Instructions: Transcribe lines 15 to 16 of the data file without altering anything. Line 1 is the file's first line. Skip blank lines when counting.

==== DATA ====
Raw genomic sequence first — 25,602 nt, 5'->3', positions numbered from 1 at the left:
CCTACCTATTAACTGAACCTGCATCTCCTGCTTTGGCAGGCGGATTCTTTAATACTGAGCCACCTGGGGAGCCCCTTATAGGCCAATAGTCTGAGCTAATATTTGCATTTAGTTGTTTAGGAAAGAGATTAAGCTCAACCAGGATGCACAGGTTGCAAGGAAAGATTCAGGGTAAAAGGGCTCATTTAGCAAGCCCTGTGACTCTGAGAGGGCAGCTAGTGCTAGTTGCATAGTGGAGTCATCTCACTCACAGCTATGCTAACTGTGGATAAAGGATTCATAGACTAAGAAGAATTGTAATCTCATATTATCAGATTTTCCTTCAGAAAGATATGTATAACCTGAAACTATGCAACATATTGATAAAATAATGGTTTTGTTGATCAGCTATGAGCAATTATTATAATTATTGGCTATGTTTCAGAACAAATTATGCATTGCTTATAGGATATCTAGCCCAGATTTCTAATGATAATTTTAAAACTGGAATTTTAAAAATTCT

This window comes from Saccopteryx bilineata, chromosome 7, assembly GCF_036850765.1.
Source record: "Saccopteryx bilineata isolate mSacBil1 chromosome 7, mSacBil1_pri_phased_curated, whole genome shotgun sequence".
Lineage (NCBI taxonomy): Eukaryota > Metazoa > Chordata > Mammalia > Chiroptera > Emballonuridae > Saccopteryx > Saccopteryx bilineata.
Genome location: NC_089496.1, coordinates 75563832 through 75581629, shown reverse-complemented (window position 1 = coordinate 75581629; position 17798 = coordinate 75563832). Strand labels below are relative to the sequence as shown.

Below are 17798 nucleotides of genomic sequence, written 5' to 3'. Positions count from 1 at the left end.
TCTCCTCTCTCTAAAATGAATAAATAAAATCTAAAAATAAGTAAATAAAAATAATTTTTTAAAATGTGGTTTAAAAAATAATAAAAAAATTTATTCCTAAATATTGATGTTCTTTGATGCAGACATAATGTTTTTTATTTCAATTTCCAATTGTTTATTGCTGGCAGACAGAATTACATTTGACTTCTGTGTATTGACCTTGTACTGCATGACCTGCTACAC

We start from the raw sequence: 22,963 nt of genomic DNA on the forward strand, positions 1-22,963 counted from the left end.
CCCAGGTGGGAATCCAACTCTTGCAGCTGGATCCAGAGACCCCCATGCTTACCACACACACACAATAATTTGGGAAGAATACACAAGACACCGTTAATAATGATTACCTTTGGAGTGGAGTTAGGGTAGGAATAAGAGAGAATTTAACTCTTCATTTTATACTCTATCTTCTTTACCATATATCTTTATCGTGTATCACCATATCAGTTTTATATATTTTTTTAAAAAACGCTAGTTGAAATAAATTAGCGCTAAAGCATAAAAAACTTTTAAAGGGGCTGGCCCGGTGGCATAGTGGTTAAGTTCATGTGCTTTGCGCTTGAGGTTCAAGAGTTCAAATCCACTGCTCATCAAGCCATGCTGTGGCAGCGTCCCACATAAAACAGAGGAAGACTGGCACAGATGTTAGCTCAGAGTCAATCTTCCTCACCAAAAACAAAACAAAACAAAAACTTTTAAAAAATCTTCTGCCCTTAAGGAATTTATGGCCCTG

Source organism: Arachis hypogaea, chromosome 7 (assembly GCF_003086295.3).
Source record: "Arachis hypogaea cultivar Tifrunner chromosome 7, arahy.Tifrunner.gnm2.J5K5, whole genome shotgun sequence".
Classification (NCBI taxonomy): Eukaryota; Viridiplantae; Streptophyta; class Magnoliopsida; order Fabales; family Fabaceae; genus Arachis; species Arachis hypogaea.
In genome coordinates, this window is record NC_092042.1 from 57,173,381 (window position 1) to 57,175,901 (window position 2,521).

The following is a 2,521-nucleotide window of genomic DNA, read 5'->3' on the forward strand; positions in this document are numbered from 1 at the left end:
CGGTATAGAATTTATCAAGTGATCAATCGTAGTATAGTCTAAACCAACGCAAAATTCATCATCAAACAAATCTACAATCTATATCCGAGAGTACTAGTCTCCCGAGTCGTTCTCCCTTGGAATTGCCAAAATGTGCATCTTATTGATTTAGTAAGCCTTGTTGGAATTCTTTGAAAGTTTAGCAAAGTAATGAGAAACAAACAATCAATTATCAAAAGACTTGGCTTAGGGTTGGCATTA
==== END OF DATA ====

The following is a 2,521-nucleotide window of genomic DNA, read 5'->3' on the forward strand; positions in this document are numbered from 1 at the left end:
CGGTATAGAATTTATCAAGTGATCAATCGTAGTATAGTCTAAACCAACGCAAAATTCATCATCAAACAAATCTACAATCTATATCCGAGAGTACTAGTCTCCCGAGTCGTTCTCCCTTGGAATTGCCAAAATGTGCATCTTATTGATTTAGTAAGCCTTGTTGGAATTCTTTGAAAGTTTAGCAAAGTAATGAGAAACAAACAATCAATTATCAAAAGACTTGGCTTAGGGTTGGCATTA